"I am free to do anything. I ought to be able to do anything I want as long as it doesn't hurt anybody." Sure, but how do you know that what you are doing is not hurting you. Jeff and Melissa Holloman really enjoy scuba diving, but they haven't been since she became pregnant because there are no scientific studies of the effect of scuba diving on pregnant women. So they have said no to themselves because they did not know if it would hurt her or J. How do you know that watching R-rated movies every weekend will not hurt you?
I am free to do anything. Who cares what two consenting adults do in the privacy of their own room? But how do you know that what you are doing will not hurt other people. How are you, and how are we, to determine the long range consequences? It has taken forty years for people to discover the cancer causing nature of asbestos. Do you remember that commercial for a utility vehicle where the bird flies over and drops a pebble onto one of those great balance rocks in the west and that little pebble causes the big rock to tip over and roll down towards the utility vehicle and the driver puts it in reverse. How can you be so sure that what you do is not going to have long term harmful effects on you or on somebody else? We are free, but not everything is for the best.
We hear a lot now about the need for a positive self-image. We hear that every child needs a positive self-esteem. That is precisely where Paul centers his response to this whole flaunting of freedom. We are free, but the good news of the gospel of Jesus Christ is that you and I have been linked by that love and mercy to God. By our professions of faith, by our baptisms into the mercy and love of God, by the resurrection of Jesus Christ we are children of God. Jesus mentioned to his disciples that no one would throw pearls into the mud. No one is going to take that which is holy and put it in with the hogs. As much care and attention that we give to the communion silver and the setting of the table for communion because it holds the bread and wine of the Lord's Supper, we ought to think we deserve that kind of attention and that kind of care, because we are vessels of God's spirit as well. We ought to care enough about ourselves to say no to ourselves, because we are the temple of God's spirit and passion. We need a much higher image of ourselves; we are not just some appetites like bellies for food. We are dwelling places for the glory and power of God and we ought not to allow that which is holy to be used or engage in those things that are not the best for us and for the world. We are the dwelling place for the spirit of God and everything that is less than worthy of God is to be refused. We may have the freedom, but we need to use that freedom more often to say No to ourselves so that we might be able to say Yes to those things that bring glory and honor to the goodness of God.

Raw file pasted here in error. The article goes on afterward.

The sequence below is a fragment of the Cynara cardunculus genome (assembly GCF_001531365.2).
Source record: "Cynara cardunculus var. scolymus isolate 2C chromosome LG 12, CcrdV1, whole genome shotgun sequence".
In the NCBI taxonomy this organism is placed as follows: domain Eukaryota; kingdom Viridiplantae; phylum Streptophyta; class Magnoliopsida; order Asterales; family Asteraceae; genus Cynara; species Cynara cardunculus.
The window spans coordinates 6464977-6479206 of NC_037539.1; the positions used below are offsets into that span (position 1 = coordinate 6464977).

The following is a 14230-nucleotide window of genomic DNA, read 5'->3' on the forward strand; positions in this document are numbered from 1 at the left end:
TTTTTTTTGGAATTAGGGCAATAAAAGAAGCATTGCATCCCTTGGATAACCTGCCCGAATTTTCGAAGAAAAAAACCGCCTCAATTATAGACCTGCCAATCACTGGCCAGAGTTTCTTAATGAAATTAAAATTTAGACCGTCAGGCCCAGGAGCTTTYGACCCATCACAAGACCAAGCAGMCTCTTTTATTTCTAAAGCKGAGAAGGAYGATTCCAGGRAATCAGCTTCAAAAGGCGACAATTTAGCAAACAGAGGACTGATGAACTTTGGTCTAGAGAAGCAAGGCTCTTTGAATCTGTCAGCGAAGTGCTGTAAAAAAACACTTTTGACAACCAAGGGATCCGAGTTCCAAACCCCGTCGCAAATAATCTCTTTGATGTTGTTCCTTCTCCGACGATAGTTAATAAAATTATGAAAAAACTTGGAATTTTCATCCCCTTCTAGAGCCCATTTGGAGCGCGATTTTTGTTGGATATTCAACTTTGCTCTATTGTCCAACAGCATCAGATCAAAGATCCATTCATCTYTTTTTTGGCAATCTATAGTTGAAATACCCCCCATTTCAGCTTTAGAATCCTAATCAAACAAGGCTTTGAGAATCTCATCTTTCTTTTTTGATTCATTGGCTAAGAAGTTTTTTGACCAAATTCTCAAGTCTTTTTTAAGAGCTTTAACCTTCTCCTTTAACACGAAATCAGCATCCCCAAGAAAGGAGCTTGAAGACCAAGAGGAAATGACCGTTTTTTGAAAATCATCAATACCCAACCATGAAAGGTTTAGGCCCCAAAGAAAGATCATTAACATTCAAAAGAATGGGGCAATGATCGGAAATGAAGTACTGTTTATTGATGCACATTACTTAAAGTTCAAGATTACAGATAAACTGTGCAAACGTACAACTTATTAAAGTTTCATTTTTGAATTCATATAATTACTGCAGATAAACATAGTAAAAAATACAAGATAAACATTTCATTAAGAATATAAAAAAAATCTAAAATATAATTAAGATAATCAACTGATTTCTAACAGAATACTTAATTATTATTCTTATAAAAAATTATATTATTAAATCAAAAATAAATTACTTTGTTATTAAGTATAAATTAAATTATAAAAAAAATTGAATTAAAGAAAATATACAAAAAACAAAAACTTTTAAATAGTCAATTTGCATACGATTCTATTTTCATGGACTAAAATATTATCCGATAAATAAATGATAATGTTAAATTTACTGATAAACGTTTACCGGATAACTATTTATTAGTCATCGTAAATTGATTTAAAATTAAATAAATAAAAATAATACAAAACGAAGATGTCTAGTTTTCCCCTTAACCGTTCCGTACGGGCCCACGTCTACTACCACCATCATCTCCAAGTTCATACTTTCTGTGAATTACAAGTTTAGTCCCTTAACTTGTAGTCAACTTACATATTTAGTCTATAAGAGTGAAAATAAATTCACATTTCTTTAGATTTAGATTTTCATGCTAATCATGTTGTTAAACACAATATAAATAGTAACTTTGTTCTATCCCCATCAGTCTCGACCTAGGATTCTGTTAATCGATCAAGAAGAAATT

First Presbyterian Church